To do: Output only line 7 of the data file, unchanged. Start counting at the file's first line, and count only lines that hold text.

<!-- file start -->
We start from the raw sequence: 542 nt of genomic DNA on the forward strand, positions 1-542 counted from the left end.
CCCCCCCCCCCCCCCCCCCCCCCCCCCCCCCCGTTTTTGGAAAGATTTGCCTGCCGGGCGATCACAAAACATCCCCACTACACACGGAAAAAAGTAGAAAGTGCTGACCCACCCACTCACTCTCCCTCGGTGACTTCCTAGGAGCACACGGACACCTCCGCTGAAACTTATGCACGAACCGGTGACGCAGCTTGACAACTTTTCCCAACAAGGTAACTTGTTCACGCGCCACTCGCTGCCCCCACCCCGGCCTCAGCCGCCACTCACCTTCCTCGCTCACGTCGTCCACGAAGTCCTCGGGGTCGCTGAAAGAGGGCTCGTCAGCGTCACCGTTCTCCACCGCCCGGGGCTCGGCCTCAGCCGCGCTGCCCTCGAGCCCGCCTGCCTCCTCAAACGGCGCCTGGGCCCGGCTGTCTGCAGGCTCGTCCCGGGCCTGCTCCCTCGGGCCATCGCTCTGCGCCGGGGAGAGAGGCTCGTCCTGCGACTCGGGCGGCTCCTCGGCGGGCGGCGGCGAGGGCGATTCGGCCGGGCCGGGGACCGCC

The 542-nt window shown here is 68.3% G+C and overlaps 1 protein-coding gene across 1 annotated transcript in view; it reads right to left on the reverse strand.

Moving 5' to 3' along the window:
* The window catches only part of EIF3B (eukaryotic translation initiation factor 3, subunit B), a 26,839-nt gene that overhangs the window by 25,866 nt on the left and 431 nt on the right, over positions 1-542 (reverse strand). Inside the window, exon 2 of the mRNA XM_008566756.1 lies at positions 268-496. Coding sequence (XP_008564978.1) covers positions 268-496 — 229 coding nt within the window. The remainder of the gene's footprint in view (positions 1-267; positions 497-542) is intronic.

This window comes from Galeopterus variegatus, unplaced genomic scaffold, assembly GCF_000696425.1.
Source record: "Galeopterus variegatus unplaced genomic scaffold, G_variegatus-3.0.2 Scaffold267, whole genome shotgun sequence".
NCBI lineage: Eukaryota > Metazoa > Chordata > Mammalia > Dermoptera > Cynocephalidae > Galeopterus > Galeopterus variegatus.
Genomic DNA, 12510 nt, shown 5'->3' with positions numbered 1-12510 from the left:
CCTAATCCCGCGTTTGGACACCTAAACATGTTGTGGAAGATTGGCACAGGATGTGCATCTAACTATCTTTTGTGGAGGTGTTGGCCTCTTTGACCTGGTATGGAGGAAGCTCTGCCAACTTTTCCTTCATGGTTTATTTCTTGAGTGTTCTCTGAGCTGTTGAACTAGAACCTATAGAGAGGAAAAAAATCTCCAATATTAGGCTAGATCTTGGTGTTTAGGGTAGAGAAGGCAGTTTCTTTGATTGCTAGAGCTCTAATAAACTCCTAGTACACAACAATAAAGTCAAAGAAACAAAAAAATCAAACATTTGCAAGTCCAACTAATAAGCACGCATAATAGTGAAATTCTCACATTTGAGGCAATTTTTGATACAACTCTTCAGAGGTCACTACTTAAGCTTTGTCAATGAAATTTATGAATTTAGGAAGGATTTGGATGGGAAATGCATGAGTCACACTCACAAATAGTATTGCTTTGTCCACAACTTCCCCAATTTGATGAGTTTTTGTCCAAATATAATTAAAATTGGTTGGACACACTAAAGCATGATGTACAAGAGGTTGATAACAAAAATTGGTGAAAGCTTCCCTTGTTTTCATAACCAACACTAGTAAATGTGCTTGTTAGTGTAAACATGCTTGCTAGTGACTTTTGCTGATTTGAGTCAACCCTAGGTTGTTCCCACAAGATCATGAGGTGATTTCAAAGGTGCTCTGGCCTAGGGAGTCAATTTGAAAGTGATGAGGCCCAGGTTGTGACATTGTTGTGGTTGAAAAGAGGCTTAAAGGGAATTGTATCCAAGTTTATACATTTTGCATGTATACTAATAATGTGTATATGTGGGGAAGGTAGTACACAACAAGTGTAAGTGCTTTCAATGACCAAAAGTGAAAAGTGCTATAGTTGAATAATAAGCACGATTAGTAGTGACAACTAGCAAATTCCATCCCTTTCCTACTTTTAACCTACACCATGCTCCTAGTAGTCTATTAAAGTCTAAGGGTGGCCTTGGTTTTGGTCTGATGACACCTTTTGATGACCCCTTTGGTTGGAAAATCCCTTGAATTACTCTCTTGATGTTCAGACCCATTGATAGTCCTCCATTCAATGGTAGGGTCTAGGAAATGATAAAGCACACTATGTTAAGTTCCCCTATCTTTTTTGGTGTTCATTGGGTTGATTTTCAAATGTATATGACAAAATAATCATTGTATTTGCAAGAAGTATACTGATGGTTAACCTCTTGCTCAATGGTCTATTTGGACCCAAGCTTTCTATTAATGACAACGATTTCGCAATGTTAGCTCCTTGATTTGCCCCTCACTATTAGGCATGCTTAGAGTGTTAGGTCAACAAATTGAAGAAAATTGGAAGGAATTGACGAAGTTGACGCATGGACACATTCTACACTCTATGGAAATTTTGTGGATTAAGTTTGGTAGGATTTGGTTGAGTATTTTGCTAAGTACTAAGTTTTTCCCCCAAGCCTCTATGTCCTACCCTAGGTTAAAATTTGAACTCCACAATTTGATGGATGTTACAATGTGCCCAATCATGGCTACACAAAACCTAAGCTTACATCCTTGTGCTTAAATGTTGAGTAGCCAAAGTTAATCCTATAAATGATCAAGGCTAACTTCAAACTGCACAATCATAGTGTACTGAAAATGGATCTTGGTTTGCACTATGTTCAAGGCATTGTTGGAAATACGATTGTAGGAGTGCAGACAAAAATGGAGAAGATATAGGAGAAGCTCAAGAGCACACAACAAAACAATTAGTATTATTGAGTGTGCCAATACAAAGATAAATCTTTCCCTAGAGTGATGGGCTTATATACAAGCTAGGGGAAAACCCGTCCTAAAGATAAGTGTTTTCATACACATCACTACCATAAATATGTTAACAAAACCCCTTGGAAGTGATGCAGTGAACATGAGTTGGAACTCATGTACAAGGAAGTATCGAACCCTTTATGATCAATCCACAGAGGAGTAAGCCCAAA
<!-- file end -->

Source record: "Galeopterus variegatus unplaced genomic scaffold, G_variegatus-3.0.2 Scaffold267, whole genome shotgun sequence".